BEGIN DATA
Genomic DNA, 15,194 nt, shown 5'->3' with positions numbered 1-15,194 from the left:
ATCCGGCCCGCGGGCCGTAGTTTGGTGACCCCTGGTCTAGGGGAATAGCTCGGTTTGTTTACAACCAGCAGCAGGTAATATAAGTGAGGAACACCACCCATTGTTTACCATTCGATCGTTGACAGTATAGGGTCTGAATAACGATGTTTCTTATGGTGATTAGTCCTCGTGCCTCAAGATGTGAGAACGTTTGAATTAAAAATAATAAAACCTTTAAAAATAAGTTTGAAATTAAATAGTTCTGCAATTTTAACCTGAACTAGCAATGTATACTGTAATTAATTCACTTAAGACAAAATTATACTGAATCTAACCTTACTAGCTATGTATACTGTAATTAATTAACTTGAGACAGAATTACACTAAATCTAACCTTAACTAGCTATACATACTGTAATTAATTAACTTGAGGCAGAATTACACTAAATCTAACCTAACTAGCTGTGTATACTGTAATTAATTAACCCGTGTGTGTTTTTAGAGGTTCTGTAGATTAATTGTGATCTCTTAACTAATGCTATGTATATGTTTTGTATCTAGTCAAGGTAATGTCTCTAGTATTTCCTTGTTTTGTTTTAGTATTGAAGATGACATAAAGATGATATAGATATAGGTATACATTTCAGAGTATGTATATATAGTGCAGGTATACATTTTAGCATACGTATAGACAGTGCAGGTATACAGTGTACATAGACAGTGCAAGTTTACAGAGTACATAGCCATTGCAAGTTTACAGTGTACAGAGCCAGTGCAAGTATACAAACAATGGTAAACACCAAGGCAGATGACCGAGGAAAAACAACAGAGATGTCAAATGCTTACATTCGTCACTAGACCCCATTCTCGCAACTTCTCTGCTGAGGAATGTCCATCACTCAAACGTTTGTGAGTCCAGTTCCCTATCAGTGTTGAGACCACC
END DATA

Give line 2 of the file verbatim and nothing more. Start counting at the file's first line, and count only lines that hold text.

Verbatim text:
ATCCGGCCCGCGGGCCGTAGTTTGGTGACCCCTGGTCTAGGGGAATAGCTCGGTTTGTTTACAACCAGCAGCAGGTAATATAAGTGAGGAACACCACCCATTGTTTACCATTCGATCGTTGACAGTATAGGGTCTGAATAACGATGTTTCTTATGGTGATTAGTCCTCGTGCCTCAAGATGTGAGAACGTTTGAATTAAAAATAATAAAACCTTTAAAAATAAGTTTGAAATTAAATAGTTCTGCAATTTTAACCTGAACTAGCAATGTATACTGTAATTAATTCACTTAAGACAAAATTATACTGAATCTAACCTTACTAGCTATGTATACTGTAATTAATTAACTTGAGACAGAATTACACTAAATCTAACCTTAACTAGCTATACATACTGTAATTAATTAACTTGAGGCAGAATTACACTAAATCTAACCTAACTAGCTGTGTATACTGTAATTAATTAACCCGTGTGTGTTTTTAGAGGTTCTGTAGATTAATTGTGATCTCTTAACTAATGCTATGTATATGTTTTGTATCTAGTCAAGGTAATGTCTCTAGTATTTCCTTGTTTTGTTTTAGTATTGAAGATGACATAAAGATGATATAGATATAGGTATACATTTCAGAGTATGTATATATAGTGCAGGTATACATTTTAGCATACGTATAGACAGTGCAGGTATACAGTGTACATAGACAGTGCAAGTTTACAGAGTACATAGCCATTGCAAGTTTACAGTGTACAGAGCCAGTGCAAGTATACAAACAATGGTAAACACCAAGGCAGATGACCGAGGAAAAACAACAGAGATGTCAAATGCTTACATTCGTCACTAGACCCCATTCTCGCAACTTCTCTGCTGAGGAATGTCCATCACTCAAACGTTTGTGAGTCCAGTTCCCTATCAGTGTTGAGACCACC